• “A reasonable person driving a vehicle of that nature would — if they had to double-park it — turn it off,” he said.

    Or even set the handbrake. Nobody uses handbrakes?

  • I say down with automatic transmissions. You either have to using the PARKING brake or turn it off.

  • I know a guy who’s from France, where automatic transmissions are rare, and drives a lot. He told me that when he moved here he bought a car with automatic, and then switched back to manual because it helped him to pay better attention to the road.

  • CBrinkman

    ” but other than the precious temperature sensitive narcotics medics might be carrying I can’t think of a single other reason why anyone would need to leave the engine running(excluding anything else that is temperature sensitive).”

    I don’t understand this whole “medic/ambulance” thing (I’m in SF, I don’t think we have these citizen medics) – My sister was a large animal vet and carried around temp sensitve meds in her work truck all the time, always – she had a little cooler that plugged into the ciggy lighter/charger and kept stuff cool for hours while she was out vaccinating cows in hot Colorado summer weather. How many of these medic cars can there be? Boondogle like most parking permits I guess.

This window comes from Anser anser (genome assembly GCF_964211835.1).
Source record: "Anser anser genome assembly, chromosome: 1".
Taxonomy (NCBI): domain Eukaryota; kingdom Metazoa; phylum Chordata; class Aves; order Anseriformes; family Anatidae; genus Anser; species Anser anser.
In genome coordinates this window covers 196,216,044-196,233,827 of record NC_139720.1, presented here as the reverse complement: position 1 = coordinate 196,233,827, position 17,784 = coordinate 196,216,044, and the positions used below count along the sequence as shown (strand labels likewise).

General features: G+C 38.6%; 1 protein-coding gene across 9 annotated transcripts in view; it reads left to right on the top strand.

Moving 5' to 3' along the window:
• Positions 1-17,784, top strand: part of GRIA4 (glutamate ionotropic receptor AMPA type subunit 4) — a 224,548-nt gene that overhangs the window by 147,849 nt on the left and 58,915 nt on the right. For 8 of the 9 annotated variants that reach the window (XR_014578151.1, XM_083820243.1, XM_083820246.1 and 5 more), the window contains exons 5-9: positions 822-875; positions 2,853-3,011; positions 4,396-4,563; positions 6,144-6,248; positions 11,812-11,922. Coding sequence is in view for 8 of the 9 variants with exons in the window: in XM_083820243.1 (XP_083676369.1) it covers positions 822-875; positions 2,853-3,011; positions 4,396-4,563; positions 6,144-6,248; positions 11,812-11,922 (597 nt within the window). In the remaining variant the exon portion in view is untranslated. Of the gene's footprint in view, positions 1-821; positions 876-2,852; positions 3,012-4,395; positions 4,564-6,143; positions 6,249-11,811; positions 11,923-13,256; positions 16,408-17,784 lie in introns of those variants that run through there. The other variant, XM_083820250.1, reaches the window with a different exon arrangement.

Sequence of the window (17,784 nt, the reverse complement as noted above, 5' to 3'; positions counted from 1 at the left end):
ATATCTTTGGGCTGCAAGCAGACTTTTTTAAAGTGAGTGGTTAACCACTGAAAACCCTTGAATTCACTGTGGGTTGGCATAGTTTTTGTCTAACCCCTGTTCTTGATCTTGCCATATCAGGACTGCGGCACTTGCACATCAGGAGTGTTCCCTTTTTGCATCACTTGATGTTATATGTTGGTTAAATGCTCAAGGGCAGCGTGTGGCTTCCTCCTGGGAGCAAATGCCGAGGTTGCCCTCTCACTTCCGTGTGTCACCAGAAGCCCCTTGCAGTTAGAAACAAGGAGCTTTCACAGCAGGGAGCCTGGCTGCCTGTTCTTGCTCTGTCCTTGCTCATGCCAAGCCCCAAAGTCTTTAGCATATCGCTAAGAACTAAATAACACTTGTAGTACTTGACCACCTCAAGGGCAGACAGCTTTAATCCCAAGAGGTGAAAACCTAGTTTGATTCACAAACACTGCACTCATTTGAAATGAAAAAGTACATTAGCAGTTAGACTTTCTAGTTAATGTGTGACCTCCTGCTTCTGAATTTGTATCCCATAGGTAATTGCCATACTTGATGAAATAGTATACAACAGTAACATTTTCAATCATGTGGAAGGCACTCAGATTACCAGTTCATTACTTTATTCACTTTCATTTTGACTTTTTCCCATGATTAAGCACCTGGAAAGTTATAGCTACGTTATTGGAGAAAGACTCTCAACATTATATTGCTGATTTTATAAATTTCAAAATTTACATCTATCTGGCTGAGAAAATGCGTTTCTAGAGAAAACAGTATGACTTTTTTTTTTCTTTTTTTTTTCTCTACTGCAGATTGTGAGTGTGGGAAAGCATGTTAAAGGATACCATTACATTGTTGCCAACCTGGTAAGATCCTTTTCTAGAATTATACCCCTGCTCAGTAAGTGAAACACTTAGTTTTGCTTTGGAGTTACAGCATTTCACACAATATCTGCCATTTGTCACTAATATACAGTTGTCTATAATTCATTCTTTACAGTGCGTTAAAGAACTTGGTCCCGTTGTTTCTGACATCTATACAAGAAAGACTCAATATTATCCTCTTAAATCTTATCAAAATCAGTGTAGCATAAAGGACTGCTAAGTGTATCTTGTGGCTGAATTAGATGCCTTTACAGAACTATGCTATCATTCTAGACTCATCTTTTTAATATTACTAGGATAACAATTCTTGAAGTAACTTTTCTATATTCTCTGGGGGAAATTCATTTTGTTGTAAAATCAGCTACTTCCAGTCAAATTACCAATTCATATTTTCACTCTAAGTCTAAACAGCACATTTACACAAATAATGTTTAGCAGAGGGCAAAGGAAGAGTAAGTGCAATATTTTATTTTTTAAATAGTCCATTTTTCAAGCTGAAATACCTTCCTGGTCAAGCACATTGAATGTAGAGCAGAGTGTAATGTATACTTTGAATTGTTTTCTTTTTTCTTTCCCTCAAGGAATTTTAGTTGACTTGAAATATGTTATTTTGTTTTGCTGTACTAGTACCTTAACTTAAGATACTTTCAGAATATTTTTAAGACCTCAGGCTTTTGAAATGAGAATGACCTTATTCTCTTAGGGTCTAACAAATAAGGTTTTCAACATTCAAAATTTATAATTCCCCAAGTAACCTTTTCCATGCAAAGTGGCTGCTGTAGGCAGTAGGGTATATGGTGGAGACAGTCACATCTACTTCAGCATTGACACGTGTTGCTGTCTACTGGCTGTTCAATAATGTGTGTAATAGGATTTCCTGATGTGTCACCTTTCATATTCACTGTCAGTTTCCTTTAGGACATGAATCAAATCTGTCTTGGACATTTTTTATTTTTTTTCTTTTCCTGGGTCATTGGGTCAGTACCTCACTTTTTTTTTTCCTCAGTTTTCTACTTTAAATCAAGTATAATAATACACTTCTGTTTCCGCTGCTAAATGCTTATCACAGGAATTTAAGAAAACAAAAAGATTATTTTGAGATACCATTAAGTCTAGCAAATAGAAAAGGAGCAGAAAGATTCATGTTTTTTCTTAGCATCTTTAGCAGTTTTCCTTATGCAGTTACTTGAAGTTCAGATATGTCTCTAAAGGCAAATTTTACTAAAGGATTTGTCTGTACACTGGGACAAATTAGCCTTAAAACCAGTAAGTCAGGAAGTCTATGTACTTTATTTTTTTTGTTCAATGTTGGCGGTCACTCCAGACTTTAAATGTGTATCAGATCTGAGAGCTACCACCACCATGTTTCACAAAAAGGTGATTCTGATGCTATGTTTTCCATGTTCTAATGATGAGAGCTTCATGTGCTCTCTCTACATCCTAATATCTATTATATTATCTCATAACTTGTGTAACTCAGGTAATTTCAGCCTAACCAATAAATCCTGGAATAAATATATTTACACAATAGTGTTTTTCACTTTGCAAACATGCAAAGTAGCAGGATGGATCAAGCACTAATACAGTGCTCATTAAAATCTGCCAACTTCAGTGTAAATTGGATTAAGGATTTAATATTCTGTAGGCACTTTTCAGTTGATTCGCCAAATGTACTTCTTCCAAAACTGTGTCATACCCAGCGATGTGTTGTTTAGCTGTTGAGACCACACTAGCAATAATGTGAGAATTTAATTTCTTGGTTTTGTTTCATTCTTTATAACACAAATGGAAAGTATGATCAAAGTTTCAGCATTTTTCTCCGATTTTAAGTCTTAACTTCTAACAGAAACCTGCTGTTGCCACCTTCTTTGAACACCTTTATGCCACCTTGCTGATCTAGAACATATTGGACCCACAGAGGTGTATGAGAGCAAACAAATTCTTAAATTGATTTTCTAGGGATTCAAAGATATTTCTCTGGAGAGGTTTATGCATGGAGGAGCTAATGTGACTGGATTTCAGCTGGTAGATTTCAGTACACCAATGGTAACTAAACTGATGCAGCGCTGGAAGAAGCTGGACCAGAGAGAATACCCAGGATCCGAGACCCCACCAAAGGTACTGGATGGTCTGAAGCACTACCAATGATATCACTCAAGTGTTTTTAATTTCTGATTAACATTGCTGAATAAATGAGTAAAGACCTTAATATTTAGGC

• Thanks for calling bullshit, C! There are actual volunteer ambulances, and I’d imagine that they have refrigerators that can run on battery power for a certain amount of time.

    Regardless, this is clearly not one of them. As you say, probably just as legitimate as the “child protective services” that are basically mail-order parking-permit printers.

  • Albert Ahronheim

    I’ve always assumed that people who’d rather let their engine idle “for only a short time” rather than turn it off and on again are probably observing the likely urban myth “rule” that stopping and restarting uses more energy than keeping an engine (or light bulb) on for the “short” period it could be off. When “only” thirty seconds drags on to 2 minutes or 20, wasting much more energy than it could possibly take to restart, then an important energy issue becomes a safety issue as well.

  • Lee